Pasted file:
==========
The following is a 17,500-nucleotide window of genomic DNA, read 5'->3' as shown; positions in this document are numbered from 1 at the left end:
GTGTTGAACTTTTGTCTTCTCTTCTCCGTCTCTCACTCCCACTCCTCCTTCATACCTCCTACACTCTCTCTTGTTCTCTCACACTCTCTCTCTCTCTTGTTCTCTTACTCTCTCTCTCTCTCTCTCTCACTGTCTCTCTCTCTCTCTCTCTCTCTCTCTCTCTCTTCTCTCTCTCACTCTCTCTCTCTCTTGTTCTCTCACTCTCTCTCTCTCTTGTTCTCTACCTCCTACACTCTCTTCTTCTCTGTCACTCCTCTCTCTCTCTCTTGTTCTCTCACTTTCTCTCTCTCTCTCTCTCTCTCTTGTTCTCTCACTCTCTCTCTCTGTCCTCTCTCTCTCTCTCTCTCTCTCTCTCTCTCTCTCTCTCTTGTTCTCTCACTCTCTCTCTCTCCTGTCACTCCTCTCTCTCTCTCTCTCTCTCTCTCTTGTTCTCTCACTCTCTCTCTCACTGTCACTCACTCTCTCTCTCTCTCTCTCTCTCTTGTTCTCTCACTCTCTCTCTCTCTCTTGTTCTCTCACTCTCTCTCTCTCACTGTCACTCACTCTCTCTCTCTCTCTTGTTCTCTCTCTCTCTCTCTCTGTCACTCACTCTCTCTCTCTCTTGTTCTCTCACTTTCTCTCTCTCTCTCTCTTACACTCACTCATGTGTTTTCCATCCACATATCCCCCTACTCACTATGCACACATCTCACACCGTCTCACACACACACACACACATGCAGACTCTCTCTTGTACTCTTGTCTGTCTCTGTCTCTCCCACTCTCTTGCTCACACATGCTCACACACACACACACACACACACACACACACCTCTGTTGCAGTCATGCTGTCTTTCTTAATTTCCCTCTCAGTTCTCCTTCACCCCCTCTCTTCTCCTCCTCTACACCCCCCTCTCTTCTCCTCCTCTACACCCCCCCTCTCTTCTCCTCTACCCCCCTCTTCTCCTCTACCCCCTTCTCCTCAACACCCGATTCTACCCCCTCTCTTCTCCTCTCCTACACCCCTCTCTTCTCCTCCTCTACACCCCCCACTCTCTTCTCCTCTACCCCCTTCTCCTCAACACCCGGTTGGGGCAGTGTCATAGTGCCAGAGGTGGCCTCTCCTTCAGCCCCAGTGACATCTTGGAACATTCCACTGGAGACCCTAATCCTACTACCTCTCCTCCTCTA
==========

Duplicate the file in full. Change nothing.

The following is a 17,500-nucleotide window of genomic DNA, read 5'->3' as shown; positions in this document are numbered from 1 at the left end:
GTGTTGAACTTTTGTCTTCTCTTCTCCGTCTCTCACTCCCACTCCTCCTTCATACCTCCTACACTCTCTCTTGTTCTCTCACACTCTCTCTCTCTCTTGTTCTCTTACTCTCTCTCTCTCTCTCTCTCACTGTCTCTCTCTCTCTCTCTCTCTCTCTCTCTCTCTTCTCTCTCTCACTCTCTCTCTCTCTTGTTCTCTCACTCTCTCTCTCTCTTGTTCTCTACCTCCTACACTCTCTTCTTCTCTGTCACTCCTCTCTCTCTCTCTTGTTCTCTCACTTTCTCTCTCTCTCTCTCTCTCTCTTGTTCTCTCACTCTCTCTCTCTGTCCTCTCTCTCTCTCTCTCTCTCTCTCTCTCTCTCTCTCTCTTGTTCTCTCACTCTCTCTCTCTCCTGTCACTCCTCTCTCTCTCTCTCTCTCTCTCTCTTGTTCTCTCACTCTCTCTCTCACTGTCACTCACTCTCTCTCTCTCTCTCTCTCTCTTGTTCTCTCACTCTCTCTCTCTCTCTTGTTCTCTCACTCTCTCTCTCTCACTGTCACTCACTCTCTCTCTCTCTCTTGTTCTCTCTCTCTCTCTCTCTGTCACTCACTCTCTCTCTCTCTTGTTCTCTCACTTTCTCTCTCTCTCTCTCTTACACTCACTCATGTGTTTTCCATCCACATATCCCCCTACTCACTATGCACACATCTCACACCGTCTCACACACACACACACACATGCAGACTCTCTCTTGTACTCTTGTCTGTCTCTGTCTCTCCCACTCTCTTGCTCACACATGCTCACACACACACACACACACACACACACACACCTCTGTTGCAGTCATGCTGTCTTTCTTAATTTCCCTCTCAGTTCTCCTTCACCCCCTCTCTTCTCCTCCTCTACACCCCCCTCTCTTCTCCTCCTCTACACCCCCCCTCTCTTCTCCTCTACCCCCCTCTTCTCCTCTACCCCCTTCTCCTCAACACCCGATTCTACCCCCTCTCTTCTCCTCTCCTACACCCCTCTCTTCTCCTCCTCTACACCCCCCACTCTCTTCTCCTCTACCCCCTTCTCCTCAACACCCGGTTGGGGCAGTGTCATAGTGCCAGAGGTGGCCTCTCCTTCAGCCCCAGTGACATCTTGGAACATTCCACTGGAGACCCTAATCCTACTACCTCTCCTCCTCTA